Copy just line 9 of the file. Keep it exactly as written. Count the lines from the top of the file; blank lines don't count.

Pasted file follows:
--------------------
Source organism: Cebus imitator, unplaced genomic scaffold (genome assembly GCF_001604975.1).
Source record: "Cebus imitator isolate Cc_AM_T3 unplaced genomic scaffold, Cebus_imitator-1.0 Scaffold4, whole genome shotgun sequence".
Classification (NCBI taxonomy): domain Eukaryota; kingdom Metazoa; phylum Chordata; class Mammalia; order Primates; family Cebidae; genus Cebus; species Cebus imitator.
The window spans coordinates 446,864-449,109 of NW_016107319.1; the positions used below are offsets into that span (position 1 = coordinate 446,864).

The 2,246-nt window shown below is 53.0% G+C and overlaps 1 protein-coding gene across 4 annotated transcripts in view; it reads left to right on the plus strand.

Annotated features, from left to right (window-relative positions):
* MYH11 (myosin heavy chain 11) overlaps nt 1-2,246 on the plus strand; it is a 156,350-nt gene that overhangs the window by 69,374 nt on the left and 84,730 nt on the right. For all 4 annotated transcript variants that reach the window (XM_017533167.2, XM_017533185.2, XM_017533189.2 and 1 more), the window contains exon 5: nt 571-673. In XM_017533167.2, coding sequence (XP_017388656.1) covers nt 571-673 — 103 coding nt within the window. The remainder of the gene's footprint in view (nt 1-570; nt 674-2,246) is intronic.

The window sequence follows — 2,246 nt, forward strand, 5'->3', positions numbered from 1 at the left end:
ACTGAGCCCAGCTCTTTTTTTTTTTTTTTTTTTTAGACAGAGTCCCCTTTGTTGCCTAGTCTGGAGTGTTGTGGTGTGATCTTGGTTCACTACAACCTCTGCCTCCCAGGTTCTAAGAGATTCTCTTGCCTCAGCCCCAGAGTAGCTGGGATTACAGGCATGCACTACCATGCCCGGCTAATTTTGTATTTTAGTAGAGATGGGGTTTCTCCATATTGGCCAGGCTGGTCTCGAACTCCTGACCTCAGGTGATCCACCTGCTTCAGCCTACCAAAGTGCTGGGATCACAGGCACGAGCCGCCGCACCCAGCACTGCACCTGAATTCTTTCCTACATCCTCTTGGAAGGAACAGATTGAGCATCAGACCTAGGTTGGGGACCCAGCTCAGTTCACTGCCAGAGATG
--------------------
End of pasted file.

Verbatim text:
ACTGAGCCCAGCTCTTTTTTTTTTTTTTTTTTTTAGACAGAGTCCCCTTTGTTGCCTAGTCTGGAGTGTTGTGGTGTGATCTTGGTTCACTACAACCTCTGCCTCCCAGGTTCTAAGAGATTCTCTTGCCTCAGCCCCAGAGTAGCTGGGATTACAGGCATGCACTACCATGCCCGGCTAATTTTGTATTTTAGTAGAGATGGGGTTTCTCCATATTGGCCAGGCTGGTCTCGAACTCCTGACCTCAGGTGATCCACCTGCTTCAGCCTACCAAAGTGCTGGGATCACAGGCACGAGCCGCCGCACCCAGCACTGCACCTGAATTCTTTCCTACATCCTCTTGGAAGGAACAGATTGAGCATCAGACCTAGGTTGGGGACCCAGCTCAGTTCACTGCCAGAGATG